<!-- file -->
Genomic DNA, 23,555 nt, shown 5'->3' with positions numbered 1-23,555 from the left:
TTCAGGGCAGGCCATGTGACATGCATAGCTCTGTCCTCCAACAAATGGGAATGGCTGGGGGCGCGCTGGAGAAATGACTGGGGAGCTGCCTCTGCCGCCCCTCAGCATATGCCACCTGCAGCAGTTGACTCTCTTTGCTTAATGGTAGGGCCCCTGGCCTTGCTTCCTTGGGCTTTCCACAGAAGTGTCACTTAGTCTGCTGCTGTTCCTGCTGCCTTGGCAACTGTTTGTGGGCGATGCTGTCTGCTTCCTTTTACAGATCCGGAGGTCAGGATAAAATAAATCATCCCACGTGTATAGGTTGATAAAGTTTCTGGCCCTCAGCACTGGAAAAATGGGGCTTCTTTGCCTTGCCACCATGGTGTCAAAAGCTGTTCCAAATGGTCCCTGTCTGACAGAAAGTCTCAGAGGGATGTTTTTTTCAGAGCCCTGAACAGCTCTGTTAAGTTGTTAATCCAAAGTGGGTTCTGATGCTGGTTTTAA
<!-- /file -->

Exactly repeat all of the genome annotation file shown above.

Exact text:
Genomic DNA, 23,555 nt, shown 5'->3' with positions numbered 1-23,555 from the left:
TTCAGGGCAGGCCATGTGACATGCATAGCTCTGTCCTCCAACAAATGGGAATGGCTGGGGGCGCGCTGGAGAAATGACTGGGGAGCTGCCTCTGCCGCCCCTCAGCATATGCCACCTGCAGCAGTTGACTCTCTTTGCTTAATGGTAGGGCCCCTGGCCTTGCTTCCTTGGGCTTTCCACAGAAGTGTCACTTAGTCTGCTGCTGTTCCTGCTGCCTTGGCAACTGTTTGTGGGCGATGCTGTCTGCTTCCTTTTACAGATCCGGAGGTCAGGATAAAATAAATCATCCCACGTGTATAGGTTGATAAAGTTTCTGGCCCTCAGCACTGGAAAAATGGGGCTTCTTTGCCTTGCCACCATGGTGTCAAAAGCTGTTCCAAATGGTCCCTGTCTGACAGAAAGTCTCAGAGGGATGTTTTTTTCAGAGCCCTGAACAGCTCTGTTAAGTTGTTAATCCAAAGTGGGTTCTGATGCTGGTTTTAA